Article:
Regional research agronomy project

Page last updated: Monday, 16 January 2023 - 9:02am

Please note: This content may be out of date and is currently under review.

Research, development and extension 

The project was involved in a wide range of regional priority-aligned project activities in collaboration with grower groups and/or other research projects. Access to trial reports and focus areas for the project's research, development and extension are summarised below.

Trial reports

All trial and demonstration reports on these and other activities can be found at the  GRDC Online Farm Trials website.

Click on 'Search', scroll down to 'Related Programs' and scroll down further to 'Regional Research Agronomy' and tick the box.  At the top of the Search list click the green 'Go' button to view the list of trials from the project.

Pest and disease surveillance and management

Sampling wheat crop for crown rot at Merredin in October 2016
Sampling wheat for crown rot at Merredin in October 2016

With the team of agronomists dispersed across the regions, capacity to undertake pest and disease surveillance was significantly increased.  The project contribution included:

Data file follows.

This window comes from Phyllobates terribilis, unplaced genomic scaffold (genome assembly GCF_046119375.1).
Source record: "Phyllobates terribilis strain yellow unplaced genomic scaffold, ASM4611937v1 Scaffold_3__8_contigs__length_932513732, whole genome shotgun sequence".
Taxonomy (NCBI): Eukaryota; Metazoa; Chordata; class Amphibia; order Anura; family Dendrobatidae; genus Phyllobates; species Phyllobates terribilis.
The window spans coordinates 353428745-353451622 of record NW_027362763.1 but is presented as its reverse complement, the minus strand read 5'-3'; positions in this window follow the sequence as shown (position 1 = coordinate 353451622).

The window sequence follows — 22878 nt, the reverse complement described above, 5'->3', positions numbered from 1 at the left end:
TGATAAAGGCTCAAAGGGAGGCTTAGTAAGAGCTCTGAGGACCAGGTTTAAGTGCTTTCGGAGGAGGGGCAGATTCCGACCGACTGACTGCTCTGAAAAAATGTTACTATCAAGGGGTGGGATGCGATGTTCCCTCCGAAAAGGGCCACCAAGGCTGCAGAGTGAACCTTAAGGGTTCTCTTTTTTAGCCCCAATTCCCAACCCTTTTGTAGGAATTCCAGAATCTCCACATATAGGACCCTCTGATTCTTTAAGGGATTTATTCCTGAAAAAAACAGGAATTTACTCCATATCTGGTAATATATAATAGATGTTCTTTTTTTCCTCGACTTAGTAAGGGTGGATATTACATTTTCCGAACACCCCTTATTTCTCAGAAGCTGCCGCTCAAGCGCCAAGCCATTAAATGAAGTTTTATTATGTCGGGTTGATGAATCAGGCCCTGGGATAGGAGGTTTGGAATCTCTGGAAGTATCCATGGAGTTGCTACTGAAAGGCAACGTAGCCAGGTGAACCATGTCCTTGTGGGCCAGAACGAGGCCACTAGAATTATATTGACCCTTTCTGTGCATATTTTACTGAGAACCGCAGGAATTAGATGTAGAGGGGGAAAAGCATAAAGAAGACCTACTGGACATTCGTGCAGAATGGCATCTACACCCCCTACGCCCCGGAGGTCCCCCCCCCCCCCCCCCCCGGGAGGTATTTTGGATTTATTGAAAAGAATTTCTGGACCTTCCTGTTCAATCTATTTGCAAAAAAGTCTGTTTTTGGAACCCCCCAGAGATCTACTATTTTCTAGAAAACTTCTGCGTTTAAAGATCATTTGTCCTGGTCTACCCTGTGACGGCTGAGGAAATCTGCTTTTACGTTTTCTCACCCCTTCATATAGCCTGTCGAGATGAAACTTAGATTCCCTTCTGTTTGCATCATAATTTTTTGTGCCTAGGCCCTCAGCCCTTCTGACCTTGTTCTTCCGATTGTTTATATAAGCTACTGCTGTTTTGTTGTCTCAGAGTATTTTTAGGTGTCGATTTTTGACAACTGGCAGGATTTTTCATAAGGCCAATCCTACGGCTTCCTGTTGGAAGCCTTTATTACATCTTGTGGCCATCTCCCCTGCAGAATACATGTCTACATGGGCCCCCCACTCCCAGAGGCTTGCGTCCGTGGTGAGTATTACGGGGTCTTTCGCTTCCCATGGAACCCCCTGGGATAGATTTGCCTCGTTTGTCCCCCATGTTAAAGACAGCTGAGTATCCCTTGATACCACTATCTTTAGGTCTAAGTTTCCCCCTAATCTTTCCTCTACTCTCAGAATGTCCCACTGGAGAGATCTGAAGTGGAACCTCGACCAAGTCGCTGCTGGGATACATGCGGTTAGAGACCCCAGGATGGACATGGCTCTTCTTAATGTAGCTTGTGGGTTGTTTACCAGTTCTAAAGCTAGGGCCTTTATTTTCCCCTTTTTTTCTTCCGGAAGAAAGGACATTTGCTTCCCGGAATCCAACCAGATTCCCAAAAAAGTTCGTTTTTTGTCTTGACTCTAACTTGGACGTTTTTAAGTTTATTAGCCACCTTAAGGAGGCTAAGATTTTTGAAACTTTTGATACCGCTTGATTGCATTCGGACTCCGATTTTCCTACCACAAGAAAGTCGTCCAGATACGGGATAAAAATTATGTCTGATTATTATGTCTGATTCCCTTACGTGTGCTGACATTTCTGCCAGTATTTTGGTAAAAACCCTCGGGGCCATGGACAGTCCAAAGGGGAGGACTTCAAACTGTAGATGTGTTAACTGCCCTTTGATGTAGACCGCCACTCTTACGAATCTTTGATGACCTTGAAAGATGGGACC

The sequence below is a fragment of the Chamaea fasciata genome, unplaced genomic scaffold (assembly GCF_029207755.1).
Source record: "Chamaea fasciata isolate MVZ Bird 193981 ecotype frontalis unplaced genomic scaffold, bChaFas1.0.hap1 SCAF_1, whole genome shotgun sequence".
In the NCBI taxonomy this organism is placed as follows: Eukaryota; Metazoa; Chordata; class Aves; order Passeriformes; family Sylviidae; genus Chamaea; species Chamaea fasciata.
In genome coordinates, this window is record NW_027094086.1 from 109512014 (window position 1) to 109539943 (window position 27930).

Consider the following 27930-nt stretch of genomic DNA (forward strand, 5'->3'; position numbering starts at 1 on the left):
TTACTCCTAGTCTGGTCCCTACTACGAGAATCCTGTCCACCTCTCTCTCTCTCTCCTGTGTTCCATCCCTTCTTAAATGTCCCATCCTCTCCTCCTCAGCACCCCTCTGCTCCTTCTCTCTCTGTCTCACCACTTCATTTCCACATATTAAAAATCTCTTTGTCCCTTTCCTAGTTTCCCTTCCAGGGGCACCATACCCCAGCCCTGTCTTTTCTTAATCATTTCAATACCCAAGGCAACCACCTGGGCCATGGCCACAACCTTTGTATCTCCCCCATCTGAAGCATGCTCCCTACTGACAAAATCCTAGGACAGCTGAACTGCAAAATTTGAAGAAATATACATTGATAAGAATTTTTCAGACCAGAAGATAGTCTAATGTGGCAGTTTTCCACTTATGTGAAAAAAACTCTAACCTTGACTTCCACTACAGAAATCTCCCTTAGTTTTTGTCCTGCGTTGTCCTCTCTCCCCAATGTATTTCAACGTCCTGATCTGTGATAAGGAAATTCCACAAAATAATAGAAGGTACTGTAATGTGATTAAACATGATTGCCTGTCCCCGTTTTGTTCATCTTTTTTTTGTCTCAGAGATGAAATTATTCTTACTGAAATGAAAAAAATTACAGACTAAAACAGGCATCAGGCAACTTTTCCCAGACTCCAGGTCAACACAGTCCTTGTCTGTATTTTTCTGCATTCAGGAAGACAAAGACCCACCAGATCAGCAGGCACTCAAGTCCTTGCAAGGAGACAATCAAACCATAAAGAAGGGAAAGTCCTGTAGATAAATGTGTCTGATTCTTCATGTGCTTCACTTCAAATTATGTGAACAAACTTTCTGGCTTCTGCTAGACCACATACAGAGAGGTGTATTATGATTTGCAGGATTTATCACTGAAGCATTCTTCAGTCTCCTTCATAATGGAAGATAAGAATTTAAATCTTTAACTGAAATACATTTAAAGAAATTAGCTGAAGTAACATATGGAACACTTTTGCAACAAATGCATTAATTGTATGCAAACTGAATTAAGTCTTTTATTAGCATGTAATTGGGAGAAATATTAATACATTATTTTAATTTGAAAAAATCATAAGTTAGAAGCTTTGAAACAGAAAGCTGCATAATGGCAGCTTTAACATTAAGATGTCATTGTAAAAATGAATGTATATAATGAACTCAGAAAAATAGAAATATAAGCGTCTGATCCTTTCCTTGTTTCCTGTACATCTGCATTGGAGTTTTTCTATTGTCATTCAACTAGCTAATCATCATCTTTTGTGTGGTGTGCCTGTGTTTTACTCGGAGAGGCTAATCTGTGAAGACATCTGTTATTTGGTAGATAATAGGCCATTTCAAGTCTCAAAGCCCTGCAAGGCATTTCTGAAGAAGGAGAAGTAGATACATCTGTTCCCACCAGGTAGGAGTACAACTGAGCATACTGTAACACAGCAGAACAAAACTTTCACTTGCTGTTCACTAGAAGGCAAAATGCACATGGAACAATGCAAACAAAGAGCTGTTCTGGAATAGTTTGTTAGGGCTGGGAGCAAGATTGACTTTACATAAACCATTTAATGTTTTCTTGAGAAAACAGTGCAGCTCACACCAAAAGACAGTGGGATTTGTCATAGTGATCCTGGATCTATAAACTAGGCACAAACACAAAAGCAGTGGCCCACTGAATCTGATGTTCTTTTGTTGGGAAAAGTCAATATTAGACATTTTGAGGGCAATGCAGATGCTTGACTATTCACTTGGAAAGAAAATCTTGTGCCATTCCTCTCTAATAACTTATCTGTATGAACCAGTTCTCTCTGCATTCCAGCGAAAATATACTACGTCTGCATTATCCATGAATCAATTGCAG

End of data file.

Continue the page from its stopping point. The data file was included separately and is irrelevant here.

• over 500 reports of pests and diseases , including collection of samples for resistance testing and area freedom surveillance for exotic pests and diseases. 
  • oat disease survey of Kwinana West port zone in 2018 complementing and supporting work undertaken by  the National Hay Agronomy project's  pathology surveillance program
  • surveys conducted with growers and consultants to review existing crop protection decision support tools  to inform future investment
  • a multifaceted approach to sclerotinia management in season through petal testing, apps, remote sclerote monitoring for apothecia and spray trials.


Managing snails and other invertebrates

A range of snail management activities were conducted including:

  • Monitoring using time-lapse cameras to correlate snail activity and lifecycles to local weather conditions. This work added value to other projects being carried out by DPIRD research scientist Svetlana Micic, Stirlings to Coast Farmers and SEPWA,  resulting in improved timing and efficacy of bait application.
  • Monitoring data were also used to investigate the behaviour of other pests, in particular slaters and vegetable beetles.


Investigating soil-borne and root diseases

Woman in paddock of wheat stubble using pogo to collect a soil sample
Soil sampling for Predicta B test to assess risk of soil-borne disease

Research and surveillance activities investigating soil-borne diseases included:

  • an extensive root disease survey across the Kwinana East port zone to characterise soil borne disease risk in the eastern wheatbelt 
  • crown rot management following different variety and nutrition strategies
  • using break crops to manage root lesion nematodes.